The Knesset last passed a state budget in March 2018, which was in force until the end of 2019. The lack of a comprehensive budget law in 2020 has left many ministries struggling with unexpected budget shortfalls and made it difficult to plan ahead. Many organizations, including those that ran the largest programs for at-risk youth in the country, were forced to close for part of the year as government support dried up. Some treasury officials have warned that Israel’s credit rating with international lending agencies could be hurt.

Under the coalition deal between Likud and Blue and White, Prime Minister Benjamin Netanyahu can retain the premiership in an interim government only if the government falls due to failure to pass a budget, a move that the premier has been accused of engineering.

Police scuffle with protesters during a demonstration against Prime Minister Benjamin Netanyahu in Tel Aviv, October 6, 2020. (AP Photo/Ariel Schalit, File)

In his speech in the Knesset plenum at the opening of its winter session, Rivlin also addressed the rising social tensions in the country.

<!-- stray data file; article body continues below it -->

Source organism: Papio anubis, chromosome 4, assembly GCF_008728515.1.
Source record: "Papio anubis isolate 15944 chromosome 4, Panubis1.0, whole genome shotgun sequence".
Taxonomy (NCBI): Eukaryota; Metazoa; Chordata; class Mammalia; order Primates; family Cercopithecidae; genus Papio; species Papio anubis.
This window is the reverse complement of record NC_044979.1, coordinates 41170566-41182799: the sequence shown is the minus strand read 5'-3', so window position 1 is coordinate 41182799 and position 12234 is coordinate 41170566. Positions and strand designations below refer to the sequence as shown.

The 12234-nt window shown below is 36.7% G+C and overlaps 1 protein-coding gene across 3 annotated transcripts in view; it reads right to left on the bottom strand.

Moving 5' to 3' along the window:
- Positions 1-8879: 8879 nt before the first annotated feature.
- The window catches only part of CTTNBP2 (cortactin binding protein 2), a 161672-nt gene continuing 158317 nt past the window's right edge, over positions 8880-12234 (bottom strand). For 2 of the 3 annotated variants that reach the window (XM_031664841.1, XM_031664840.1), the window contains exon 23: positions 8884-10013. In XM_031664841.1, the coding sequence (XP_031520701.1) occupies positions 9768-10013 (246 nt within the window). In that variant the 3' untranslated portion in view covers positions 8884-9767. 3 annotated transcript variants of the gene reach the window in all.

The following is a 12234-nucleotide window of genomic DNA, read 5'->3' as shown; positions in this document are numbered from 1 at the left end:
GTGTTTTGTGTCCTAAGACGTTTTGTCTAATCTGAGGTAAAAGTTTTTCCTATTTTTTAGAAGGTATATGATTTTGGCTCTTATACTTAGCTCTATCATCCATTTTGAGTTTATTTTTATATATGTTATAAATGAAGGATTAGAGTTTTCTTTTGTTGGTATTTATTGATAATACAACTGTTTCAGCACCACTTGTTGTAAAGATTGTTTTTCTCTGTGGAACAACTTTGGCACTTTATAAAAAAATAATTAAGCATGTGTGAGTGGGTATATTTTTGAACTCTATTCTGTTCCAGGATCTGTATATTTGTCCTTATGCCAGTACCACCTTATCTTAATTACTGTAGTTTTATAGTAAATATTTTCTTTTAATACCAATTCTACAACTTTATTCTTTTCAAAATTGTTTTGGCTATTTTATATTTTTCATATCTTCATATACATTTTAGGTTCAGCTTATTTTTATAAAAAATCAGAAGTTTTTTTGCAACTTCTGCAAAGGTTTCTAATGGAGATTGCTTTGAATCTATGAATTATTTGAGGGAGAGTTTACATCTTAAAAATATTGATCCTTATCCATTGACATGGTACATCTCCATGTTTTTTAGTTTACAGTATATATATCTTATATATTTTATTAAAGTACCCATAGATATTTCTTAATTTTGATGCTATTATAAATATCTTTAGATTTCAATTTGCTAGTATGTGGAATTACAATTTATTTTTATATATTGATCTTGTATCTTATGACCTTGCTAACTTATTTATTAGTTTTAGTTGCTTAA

After praising the national unity reflected during the first coronavirus lockdown in March and April, the president said that “as the crisis deepened, so did the disagreements and the splits between us. I never imagined with what power this disunity would hit us.”

“The current crisis is amongst the worst we have experienced because, unlike other crises, it takes our basic freedoms from us and undermines our foundations as a Jewish and democratic state,” he added, lamenting the “inconceivable harm to the freedom to worship, the freedom to gather and protest, the freedom of movement and the freedom to work.”

“Friends, I feel the air is full of gunpowder. I feel the fury that is flooding the streets. But it is unacceptable that night after night, protesters beat protesters, police beat protesters, protesters throw rocks at police,” he said.